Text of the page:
Walk the beach soon after a storm’s blown through. The high surf stirs up the sediment and often picks up coins, and tumbles them right onto the beaches.

Look for areas where shells have collected where strong currents are sweeping across the bottom and depositing loose objects onto the beach sand.

Mint Julep Glaze over Pork Chops

Silver coins look like blackened oreo cookies before they are cleaned. Photo by Rafael Lima
Silver coins look like blackened oreo cookies before they are cleaned. Photo by Rafael Lima

If you go

Consider it a must to visit the McLarty State Treasure Museum, on A1A just south of Sebastian Inlet. Besides hearing informal presentations by staff about the 1715 Spanish Plate Fleet and the history of all the treasure that’s been salvaged, they have a movie room that offers a flick showing treasure salvors, various finds and other interesting details.

It only costs $2 to enter. There’s a short boardwalk behind the building that overlooks the beach where many treasure discoveries have taken place over the years. Some of the galleon cannons were found literally right where the tide breaks onto the beaches.

SANDBARS:

You don’t have to travel to central Florida to hunt for buried gold. Next time you’re anchored at a secluded cove you can find jewelry and gold on nearby beaches and sandbars. Try hunting your local sandbar where tanning oil slicked bodies drop gold and silver jewelry. Or the tide line around your local beach.

METAL DETECTORS:

My favorite low cost detector is the Garrett ace 250. It’s an all-around great machine capable of most detecting jobs. The coil is submersible so you can hunt close to the water and the headphones help when working in loud surf. Look for YouTube video tutorials to get you up to speed with the technical aspects of beach detecting.

5 COMMENTS

  1. I was 10 years old in 1969 and lived in a cabin with my grandparents at sebastion inlet north side. I have seen a lot of changes to the beach and have found the heel bone on a Spanish sailor on the beach . once a man with detector found a very long gold chain . it obviously drowned the captain as it was determined to be the captain’s chain. I know that a lot of treasure is right there waiting to be found!!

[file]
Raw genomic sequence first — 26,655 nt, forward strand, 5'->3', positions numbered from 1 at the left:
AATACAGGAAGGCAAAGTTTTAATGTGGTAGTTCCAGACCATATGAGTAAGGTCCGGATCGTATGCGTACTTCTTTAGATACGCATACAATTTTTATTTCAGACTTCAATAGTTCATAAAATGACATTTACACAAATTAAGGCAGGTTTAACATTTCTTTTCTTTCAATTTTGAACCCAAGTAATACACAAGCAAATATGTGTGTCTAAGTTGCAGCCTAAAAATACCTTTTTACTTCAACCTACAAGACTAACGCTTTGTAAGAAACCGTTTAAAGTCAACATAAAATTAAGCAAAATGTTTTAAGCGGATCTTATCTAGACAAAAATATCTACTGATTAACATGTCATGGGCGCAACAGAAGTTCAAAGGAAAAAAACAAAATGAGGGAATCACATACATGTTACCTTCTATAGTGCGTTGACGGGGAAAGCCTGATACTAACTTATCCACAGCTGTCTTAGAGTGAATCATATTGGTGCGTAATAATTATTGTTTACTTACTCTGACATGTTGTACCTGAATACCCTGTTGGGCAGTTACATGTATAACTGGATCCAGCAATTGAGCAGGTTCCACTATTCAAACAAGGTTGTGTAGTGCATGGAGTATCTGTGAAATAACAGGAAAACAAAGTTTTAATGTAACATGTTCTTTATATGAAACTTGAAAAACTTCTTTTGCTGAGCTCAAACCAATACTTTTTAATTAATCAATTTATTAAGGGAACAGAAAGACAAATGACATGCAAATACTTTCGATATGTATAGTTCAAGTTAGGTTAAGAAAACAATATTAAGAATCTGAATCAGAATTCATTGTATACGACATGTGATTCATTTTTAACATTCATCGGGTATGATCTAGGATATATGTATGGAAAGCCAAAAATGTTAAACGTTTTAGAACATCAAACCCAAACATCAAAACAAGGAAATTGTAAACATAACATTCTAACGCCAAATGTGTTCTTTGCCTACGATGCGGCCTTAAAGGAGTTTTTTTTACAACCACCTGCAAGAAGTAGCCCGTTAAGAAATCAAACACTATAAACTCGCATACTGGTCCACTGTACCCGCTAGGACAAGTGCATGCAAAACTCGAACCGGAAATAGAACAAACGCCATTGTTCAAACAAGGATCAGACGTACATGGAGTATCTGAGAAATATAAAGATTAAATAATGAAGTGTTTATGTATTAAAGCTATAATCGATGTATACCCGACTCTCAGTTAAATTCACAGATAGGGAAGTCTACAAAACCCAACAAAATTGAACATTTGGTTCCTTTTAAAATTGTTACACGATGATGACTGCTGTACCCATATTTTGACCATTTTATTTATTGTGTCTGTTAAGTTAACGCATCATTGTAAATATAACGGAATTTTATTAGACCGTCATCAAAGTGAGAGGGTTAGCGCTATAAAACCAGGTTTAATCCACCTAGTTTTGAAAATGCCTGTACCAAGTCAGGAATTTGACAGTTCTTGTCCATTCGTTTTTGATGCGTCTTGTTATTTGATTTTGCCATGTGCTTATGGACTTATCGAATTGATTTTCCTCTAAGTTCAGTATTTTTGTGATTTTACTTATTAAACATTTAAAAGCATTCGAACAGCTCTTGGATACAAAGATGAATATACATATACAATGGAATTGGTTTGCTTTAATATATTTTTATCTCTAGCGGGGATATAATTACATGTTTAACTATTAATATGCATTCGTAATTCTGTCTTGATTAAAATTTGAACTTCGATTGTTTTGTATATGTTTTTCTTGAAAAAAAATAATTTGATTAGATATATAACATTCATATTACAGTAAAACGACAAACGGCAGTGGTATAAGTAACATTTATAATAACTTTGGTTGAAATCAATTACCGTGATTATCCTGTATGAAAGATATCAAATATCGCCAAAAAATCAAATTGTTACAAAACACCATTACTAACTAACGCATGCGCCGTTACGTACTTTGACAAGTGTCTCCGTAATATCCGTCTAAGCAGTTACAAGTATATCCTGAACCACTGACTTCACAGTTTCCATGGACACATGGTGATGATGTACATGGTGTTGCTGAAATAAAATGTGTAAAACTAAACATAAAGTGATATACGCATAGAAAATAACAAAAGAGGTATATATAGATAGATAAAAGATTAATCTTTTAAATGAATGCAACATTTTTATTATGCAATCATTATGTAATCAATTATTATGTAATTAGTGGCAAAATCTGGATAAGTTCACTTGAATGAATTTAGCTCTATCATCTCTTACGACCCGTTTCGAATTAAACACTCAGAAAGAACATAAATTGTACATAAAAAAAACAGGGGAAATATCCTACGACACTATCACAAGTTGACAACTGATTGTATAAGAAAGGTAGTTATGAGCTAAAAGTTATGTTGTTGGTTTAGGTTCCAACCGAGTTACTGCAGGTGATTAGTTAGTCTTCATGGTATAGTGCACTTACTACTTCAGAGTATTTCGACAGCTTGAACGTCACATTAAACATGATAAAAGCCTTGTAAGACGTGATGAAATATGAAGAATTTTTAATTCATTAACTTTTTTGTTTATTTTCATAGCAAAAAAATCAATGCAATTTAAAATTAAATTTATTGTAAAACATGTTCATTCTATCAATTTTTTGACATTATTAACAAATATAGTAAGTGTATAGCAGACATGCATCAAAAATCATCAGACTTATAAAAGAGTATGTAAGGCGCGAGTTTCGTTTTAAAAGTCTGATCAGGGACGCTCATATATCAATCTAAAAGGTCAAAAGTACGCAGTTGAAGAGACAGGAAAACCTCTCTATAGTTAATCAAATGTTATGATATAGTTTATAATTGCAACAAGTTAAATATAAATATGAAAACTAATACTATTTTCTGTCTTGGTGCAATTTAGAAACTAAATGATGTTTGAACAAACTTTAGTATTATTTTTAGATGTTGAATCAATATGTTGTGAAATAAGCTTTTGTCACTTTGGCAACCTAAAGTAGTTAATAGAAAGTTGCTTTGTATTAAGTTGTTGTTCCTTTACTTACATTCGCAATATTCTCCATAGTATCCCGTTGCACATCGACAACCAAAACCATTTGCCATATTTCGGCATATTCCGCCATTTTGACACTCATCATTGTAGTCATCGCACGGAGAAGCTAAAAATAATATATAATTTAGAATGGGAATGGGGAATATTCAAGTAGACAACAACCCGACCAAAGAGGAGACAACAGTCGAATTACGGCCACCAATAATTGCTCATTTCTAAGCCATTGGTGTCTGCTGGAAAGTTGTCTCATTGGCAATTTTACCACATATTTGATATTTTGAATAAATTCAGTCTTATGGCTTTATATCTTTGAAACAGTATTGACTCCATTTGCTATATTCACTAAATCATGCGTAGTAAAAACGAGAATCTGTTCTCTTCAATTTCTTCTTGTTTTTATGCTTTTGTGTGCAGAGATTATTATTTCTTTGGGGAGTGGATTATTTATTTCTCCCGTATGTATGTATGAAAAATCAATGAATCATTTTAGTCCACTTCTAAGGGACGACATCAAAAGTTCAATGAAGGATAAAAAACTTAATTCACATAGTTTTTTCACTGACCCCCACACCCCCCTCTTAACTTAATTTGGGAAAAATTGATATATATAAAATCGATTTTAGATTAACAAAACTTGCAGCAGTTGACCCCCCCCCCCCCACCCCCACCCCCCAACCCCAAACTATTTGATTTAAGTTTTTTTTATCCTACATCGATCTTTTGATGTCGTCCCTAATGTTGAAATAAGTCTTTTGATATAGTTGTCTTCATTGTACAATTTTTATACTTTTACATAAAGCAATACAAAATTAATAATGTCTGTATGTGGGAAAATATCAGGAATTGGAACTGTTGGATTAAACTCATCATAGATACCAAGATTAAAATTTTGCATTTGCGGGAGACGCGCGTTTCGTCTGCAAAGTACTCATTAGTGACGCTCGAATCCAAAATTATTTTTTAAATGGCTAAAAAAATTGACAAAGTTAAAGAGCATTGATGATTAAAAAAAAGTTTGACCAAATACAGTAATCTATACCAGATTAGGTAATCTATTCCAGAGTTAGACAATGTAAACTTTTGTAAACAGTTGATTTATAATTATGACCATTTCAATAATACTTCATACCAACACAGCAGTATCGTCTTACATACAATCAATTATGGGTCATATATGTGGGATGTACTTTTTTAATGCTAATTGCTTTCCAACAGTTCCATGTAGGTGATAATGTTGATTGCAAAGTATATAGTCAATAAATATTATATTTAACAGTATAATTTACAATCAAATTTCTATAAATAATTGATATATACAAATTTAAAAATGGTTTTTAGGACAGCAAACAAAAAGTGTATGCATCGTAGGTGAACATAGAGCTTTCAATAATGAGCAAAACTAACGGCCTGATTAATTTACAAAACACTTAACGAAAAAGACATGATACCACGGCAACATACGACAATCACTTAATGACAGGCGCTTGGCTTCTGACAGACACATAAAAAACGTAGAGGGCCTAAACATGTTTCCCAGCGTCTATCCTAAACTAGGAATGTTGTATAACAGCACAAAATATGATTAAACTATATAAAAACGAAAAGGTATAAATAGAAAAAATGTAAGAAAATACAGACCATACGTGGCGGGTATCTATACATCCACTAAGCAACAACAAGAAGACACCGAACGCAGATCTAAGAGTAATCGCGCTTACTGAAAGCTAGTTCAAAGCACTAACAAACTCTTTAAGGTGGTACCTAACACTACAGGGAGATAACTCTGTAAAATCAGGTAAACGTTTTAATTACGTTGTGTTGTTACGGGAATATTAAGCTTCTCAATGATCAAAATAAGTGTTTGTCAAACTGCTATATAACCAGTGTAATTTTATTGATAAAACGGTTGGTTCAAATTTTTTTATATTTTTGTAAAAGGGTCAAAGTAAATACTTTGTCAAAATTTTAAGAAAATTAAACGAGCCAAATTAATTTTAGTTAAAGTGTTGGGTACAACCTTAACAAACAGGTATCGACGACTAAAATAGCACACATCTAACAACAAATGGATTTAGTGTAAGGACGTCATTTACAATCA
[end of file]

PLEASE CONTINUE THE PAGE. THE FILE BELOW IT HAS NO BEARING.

• I was walking north of Sebastian inlet last winter , washed up high on the beach I found a 3 foot long old ships knee all incrusted with rock type sand stone , it has iron rust spikes ,, it was so heavy it wouldn’t float I weighed it at home 75 lbs , it did not float ashore , it has a flat imprint area where it broke off a larger piece , it is petrified ,, the wood is hard as rock,,no worm holes about 5 inches thick .. I think it is 300 years old ,,because the wood is petrified ,, there are finger type size wood peices sticking along the grain ,, if I grab the thin tip I can’t break it ,, that’s why I think it’s old ,,,it sinks and it’s full of wavy grain deep water log type troughs ,, it is for sure hundreds of years old ,, I think there is a big part of the fleet north of the inlet.

  2. What are the best directions to get to where the treasure is. I am traveling from Mobile Al. Me and a couple of my retired buddies would love to come down. Is is placed to rent for a few days.

LEAVE A REPLY

Please enter your comment!
Please enter your name here

This site uses Akismet to reduce spam. Learn how your comment data is processed.